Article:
From Dyer's CompendiumBattery "A," 1st Regiment Light Artillery. Organized at Camp Chase, Ohio, and mustered in September 6, 1861. Moved to Louisville, Ky., September 25, thence to Camp Nevin, Ky., October 22. Attached to Thomas' Command, Camp Nevin, Ky., to November, 1861. Negley's Brigade, McCook's Command, at Nolin, Ky., to December, 1861. 6th Brigade, 2nd Division, Army Ohio, to September, 1862. Artillery, 2nd Division, 1st Corps, Army Ohio, to November, 1862. 1st Brigade, 2nd Division, Right Wing, 14th Army Corps, Army of the Cumberland, to January, 1863. Artillery, 2nd Division, 20th Army Corps, Army of the Cumberland, to October, 1863. 1st Division, Artillery Reserve, Dept. of the Cumberland, to March, 1864. 2nd Division, Artillery Reserve, Dept. of the Cumberland, to April, 1864. Artillery, 2nd Division, 4th Army Corps, Dept. of the Cumberland, to July, 1864. Artillery Brigade, 4th Army Corps, to November, 1864. District of Nashville, Tenn., Dept. Cumberland, to March, 1865. 4th Sub-District, Middle Tennessee, Dept. of the Cumberland, to July, 1865.
SERVICE.--Duty on Green River, Ky., December 10, 1861, to February 13, 1862. Advance on Bowling Green and Nashville, Tenn., February 13-March 3. March to Duck River March 16-21, and to Savannah, Tenn., March 31-April 6. Battle of Shiloh April 7. Advance on and siege of Corinth, Miss., April 29-May 30. March to Battle Creek, Ala., June 10-July 18, and duty there till August 20. March to Louisville, Ky., in pursuit of Bragg August 20-September 26. Siege of Munfordsville, Ky., September 14-17. Pursuit of Bragg into Kentucky October 1-16. Lawrenceburg October 8. Dog Walk October 9. March to Nashville, Tenn., October 19-November 7, and duty there till December 26. Advance on Murfreesboro December 26-30. Battle of Stone's River December 30-31, 1862, and January 1-3, 1863. At Murfreesboro till June. Reconnoissance from Murfreesboro March 6-7. Duck River Island April 26. Middle Tennessee or Tullahoma Campaign June 23-July 7. Liberty Gap June 24-27. Manchester July 1. Occupation of Middle Tennessee till August 16. Passage of Cumberland Mountains and Tennessee River and Chickamauga (Ga.) Campaign August 16-September 22. Battle of Chickamauga September 19-20. Siege of Chattanooga, Tenn., September 24-October 18. Joined Gen. Spear at Sale Creek October 18. Action at Blythe's Ferry November 13. March through East Tennessee to Strawberry Plains November 28, 1863, to January 30, 1864. Duty in East Tennessee till April, 1864. Atlanta (Ga.) Campaign May to September. Demonstration on Rocky Face Ridge May 8-11. Buzzard's Roost Gap May 8-9. Battle of Resaca May 14-15. Adairsville May 17. Near Kingston May 18-19. Near Cassville May 19. Advance on Dallas May 22-25. Operations on line of Pumpkin Vine Creek and battles about Dallas, New Hope Church and Allatoona Hills May 25-June 5. Operations about Marietta and against Kenesaw Mountain June 10-July 2. Pine Hill June 11-14. Lost Mountain June 15-17. Assault on Kenesaw June 27. Ruff's Station, Smyrna Camp Ground, July 4. Chattahoochie River July 5-17. Buckhead, Nancy's Creek, July 18. Peach Tree Creek July 19-20. Siege of Atlanta July 22-August 25. Flank movement on Jonesboro August 25-30. Battle of Jonesborg August 31-September 1. Lovejoy Station September 2-6. Operations against Hood in North Georgia and North Alabama September 29-November 3. Nashville, Tenn., Campaign November-December. In front of Columbia, Duck River, November 24-27. Spring Hill November 29. Battle of Franklin November 30. Battle of Nashville December 15-16. Moved captured cannon off the field December 17. Duty at Nashville and Gallatin, Tenn., and in District of Middle Tennessee till July. Mustered out July 31, 1865. Battery lost during service 15 Enlisted men killed and mortally wounded and 33 Enlisted men by disease. Total 48.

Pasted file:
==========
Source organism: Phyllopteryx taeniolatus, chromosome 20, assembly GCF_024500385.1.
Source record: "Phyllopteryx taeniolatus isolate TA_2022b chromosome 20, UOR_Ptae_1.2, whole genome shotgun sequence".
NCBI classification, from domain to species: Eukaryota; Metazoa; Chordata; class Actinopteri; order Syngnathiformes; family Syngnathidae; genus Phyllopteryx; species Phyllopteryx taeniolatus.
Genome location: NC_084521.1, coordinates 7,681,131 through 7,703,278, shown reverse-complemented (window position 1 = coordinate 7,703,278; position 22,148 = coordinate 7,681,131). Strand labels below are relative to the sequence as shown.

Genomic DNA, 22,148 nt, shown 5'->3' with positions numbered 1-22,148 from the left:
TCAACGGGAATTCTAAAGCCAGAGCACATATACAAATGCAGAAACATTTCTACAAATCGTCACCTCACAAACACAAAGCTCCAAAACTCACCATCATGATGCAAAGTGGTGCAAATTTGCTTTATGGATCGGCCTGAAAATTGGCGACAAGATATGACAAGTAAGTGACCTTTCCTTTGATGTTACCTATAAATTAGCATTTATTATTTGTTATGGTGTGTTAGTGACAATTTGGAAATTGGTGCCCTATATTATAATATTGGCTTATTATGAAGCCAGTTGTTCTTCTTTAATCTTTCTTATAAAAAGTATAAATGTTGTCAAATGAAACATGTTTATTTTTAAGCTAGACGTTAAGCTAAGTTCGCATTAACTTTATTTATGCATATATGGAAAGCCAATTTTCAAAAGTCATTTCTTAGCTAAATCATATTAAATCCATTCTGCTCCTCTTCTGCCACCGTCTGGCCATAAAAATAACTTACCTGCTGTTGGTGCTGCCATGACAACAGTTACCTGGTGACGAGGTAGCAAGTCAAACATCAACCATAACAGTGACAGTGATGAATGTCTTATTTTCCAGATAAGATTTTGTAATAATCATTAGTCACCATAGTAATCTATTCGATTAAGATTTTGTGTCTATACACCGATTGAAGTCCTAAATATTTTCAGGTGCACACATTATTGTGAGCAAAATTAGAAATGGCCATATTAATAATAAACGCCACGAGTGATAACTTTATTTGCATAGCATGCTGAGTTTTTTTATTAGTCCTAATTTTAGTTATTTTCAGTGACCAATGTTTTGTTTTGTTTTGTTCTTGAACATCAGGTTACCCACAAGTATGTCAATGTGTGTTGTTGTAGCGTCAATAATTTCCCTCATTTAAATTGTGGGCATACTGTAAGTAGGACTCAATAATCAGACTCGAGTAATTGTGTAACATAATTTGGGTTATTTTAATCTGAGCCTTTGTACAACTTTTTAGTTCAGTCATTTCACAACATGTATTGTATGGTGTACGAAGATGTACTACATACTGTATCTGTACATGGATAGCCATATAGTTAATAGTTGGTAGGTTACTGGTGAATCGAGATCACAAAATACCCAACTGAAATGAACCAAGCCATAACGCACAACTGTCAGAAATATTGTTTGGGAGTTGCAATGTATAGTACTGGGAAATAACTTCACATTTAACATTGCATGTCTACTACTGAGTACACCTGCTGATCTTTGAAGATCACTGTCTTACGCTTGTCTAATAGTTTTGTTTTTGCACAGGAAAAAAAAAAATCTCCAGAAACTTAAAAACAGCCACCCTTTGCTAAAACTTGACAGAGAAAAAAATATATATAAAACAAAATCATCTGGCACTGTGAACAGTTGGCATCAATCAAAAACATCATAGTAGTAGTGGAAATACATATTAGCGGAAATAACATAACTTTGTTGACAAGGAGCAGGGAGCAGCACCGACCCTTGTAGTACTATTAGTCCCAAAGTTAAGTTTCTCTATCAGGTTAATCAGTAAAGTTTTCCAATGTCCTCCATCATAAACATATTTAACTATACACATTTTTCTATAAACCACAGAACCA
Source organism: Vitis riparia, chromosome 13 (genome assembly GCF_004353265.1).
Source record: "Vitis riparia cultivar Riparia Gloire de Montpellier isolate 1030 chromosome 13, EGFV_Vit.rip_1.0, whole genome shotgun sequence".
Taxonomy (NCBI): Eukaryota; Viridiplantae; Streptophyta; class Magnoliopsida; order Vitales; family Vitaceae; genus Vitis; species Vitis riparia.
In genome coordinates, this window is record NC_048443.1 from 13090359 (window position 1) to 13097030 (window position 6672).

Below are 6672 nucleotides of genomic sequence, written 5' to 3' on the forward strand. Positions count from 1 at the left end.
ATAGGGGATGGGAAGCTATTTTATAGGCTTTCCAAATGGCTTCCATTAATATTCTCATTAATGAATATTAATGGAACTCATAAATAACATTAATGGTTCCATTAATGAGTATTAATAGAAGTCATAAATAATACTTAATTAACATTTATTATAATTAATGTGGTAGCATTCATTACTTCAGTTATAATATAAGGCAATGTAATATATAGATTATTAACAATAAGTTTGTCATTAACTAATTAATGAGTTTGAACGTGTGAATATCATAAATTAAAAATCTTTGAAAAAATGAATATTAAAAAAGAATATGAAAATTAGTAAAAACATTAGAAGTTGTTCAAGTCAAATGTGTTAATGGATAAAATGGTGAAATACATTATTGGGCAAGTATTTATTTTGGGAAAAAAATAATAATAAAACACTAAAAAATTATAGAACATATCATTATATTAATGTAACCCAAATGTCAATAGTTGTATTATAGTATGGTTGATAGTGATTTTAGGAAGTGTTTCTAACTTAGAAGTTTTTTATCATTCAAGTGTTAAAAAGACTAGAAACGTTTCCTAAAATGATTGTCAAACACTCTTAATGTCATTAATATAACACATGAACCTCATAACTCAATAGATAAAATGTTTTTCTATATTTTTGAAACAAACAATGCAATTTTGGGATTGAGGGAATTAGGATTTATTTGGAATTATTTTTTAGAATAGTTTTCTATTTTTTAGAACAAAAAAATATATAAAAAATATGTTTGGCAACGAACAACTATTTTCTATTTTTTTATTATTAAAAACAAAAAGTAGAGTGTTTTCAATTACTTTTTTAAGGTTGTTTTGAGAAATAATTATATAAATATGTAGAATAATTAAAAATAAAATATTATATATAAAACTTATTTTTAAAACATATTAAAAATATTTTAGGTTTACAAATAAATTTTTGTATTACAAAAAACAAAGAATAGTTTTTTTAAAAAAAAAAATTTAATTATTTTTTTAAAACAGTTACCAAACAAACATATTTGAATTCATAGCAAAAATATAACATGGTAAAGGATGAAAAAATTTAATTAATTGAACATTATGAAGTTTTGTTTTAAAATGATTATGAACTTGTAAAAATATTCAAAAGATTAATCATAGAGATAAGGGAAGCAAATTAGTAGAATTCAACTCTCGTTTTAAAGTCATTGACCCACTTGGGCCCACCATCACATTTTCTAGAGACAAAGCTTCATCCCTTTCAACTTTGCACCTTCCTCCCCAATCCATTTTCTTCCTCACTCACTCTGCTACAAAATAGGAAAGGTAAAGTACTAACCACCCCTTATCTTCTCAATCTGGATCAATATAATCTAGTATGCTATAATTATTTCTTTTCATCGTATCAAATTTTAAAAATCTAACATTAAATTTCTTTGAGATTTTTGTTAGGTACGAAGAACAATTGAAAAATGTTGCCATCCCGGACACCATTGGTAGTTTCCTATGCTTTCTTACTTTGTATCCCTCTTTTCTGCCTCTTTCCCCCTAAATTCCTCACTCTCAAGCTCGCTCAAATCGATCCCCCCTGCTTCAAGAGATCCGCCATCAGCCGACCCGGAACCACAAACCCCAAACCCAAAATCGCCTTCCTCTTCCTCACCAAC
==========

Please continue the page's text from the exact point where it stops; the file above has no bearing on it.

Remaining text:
Thanks to Dr. Richard A. Sauers for the initial research and indexing of the National Tribune articles.
More about the Civil War in Ohio.
Copyright © 1995 Larry Stevens
Last updated August 23 2021